On Sunday, July 12, let’s all plan to go boating.


Fresh Air

Maintenance Q & A — October 2004
By Capt. Ken Kreisler

Fresh Air
Improving ventilation, solving a battery problem, and more.
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• Maintenance Q&A Index

I’m a weekend boater and experience a fair amount of “stuffiness” when opening up the boat. Do you have any suggestions for improving the circulation while I’m away? E.B., via e-mail
Bad odors and stuffiness typically occur when the temperature differential between the interior and exterior causes the humidity level inside the boat to rise. The result is musty air and possibly the growth of mold and mildew.

To prevent this condition, you need to provide for a constant flow of fresh air into the cabin. Leaving hatches open is one way, although rain can exacerbate the situation. Leaving the air conditioning on is another approach that works, but it can lead to an elevated electric bill.

A third possibility is a solar-powered ventilator, such as those made by Nicro. They come in several sizes, and assuming you choose the right-size units and place them correctly, they should go a long way in helping eliminate your problem.

For help in laying out a placement plan for your boat, visit www.marinco.com. According to the company, installation to either a deck or a hatch (as shown here) is easy and can be done by most do-it-yourselfers.

My batteries keep going dead even though I’m plugged into shore power. How do I determine if the problem is my battery charger, the batteries, or a bad connection? S.P. via e-mail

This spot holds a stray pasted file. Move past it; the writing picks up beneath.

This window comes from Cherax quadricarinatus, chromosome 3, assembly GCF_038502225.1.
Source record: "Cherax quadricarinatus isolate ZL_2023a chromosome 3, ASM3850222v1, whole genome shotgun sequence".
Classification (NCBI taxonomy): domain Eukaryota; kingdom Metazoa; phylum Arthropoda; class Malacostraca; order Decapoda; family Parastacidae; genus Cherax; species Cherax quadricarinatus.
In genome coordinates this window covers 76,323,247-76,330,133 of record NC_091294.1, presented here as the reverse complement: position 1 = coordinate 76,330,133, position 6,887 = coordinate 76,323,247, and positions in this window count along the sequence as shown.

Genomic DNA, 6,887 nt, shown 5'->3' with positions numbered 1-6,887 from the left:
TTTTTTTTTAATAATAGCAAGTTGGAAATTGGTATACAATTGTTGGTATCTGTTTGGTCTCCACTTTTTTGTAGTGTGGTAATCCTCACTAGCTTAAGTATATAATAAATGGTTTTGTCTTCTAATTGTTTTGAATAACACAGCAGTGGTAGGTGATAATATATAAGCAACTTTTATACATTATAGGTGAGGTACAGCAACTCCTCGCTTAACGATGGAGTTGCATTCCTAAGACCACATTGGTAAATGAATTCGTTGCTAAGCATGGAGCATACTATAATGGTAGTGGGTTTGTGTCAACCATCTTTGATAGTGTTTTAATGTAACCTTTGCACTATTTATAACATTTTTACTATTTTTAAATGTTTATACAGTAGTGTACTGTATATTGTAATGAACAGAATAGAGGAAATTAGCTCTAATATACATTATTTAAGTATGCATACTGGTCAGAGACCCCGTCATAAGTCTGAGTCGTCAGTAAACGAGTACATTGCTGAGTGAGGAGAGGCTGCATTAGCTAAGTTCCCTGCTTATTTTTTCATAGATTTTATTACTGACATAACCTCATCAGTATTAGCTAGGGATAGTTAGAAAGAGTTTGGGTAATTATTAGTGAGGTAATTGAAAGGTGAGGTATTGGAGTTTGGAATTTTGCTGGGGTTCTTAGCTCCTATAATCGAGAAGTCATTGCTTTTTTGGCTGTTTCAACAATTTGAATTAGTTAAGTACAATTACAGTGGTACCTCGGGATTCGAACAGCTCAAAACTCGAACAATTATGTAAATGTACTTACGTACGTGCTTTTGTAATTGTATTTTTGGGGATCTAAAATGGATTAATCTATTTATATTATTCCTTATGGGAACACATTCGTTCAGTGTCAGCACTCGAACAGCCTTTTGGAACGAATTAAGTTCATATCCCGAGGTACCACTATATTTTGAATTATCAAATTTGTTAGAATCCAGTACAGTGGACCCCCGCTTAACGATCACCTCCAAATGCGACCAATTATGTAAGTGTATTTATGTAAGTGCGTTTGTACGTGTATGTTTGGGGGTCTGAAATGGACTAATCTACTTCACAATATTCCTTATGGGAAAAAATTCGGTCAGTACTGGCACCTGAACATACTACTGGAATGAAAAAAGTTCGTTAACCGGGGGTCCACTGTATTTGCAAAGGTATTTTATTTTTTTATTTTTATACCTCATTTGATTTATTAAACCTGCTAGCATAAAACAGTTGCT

As with all matters concerning electricity aboard, unless you are knowledgeable about electricity, I strongly advise you to turn the job over to a marine electrician—especially since in this case you’ll be dealing with 120 volts.

That said, there are some things that you can safely do on your own. After disconnecting your batteries and shore power, start by troubleshooting the basic elements first: Are there blown fuses in the shore-power circuit, on the battery charger, or in your boat’s wiring? Are all connections (especially at the battery) clean and tight? Are all cables and wires in good physical shape, with all insulation intact? Is available shore power reliable and consistent?

If all this checks out, you may want to have each battery subjected to a load test to make sure it is capable of holding a charge. Note that if a battery has a short—this will be revealed by a load test—it can drain all the other batteries connected to it, even if they are being charged by shore power.

This is about as far as a layman should go. If the previous tests reveal nothing, an electrician will begin troubleshooting the battery charger by determining that 120-volt A.C. is reaching it. Using a multimeter, he’ll first check the dockside A.C. supply. The voltage should be between 110 and 125. If it’s less than that, the battery charger may not be able to compensate for the variation of incoming voltage, and its D.C. (12-volt) output will also be low. Next he will apply the multimeter—this time set on the 12-volt scale—to the charger’s output side, confirming it has both the proper amperage and voltage.

How can I keep the snaps and zippers of my bimini top and enclosures working smoothly? J.W., via e-mail
There’s a product on the market called Snap-Stik that comes in a small tube and is available at most marine supply stores. I’ve used it in the past and have had excellent results. You simply rub a small amount of this lubricant on the snaps and zippers. If you can’t find this product, you can use petroleum jelly or white grease applied with a toothbrush or Q-Tip to the areas. You can also use a silicone spray or a shot or two of WD-40. If you choose either of these last two solutions, make sure you use the delivery straw that comes attached to the can. This will enable you to dispense a controlled spray right where you want it and avoid staining the surrounding fabric. Whatever product you use, keeping the snaps and zippers clean of salt buildup is key to smooth operation.

Next page > A linger smell..., and more > Page 1, 2, 3

This article originally appeared in the September 2004 issue of Power & Motoryacht magazine.